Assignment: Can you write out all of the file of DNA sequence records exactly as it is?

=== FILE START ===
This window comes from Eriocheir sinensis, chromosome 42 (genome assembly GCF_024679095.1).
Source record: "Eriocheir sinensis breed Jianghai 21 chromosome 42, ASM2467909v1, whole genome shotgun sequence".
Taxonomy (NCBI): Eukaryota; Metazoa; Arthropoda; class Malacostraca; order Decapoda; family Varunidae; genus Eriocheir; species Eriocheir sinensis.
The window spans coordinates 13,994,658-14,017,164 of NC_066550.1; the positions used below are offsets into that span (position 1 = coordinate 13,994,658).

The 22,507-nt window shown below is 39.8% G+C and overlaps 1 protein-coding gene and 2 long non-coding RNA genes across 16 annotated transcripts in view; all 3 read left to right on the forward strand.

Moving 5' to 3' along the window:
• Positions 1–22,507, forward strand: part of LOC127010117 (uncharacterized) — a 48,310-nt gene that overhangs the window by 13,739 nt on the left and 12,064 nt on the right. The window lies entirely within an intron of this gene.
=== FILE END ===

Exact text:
This window comes from Eriocheir sinensis, chromosome 42 (genome assembly GCF_024679095.1).
Source record: "Eriocheir sinensis breed Jianghai 21 chromosome 42, ASM2467909v1, whole genome shotgun sequence".
Taxonomy (NCBI): Eukaryota; Metazoa; Arthropoda; class Malacostraca; order Decapoda; family Varunidae; genus Eriocheir; species Eriocheir sinensis.
The window spans coordinates 13,994,658-14,017,164 of NC_066550.1; the positions used below are offsets into that span (position 1 = coordinate 13,994,658).

The 22,507-nt window shown below is 39.8% G+C and overlaps 1 protein-coding gene and 2 long non-coding RNA genes across 16 annotated transcripts in view; all 3 read left to right on the forward strand.

Moving 5' to 3' along the window:
• Positions 1–22,507, forward strand: part of LOC127010117 (uncharacterized) — a 48,310-nt gene that overhangs the window by 13,739 nt on the left and 12,064 nt on the right. The window lies entirely within an intron of this gene.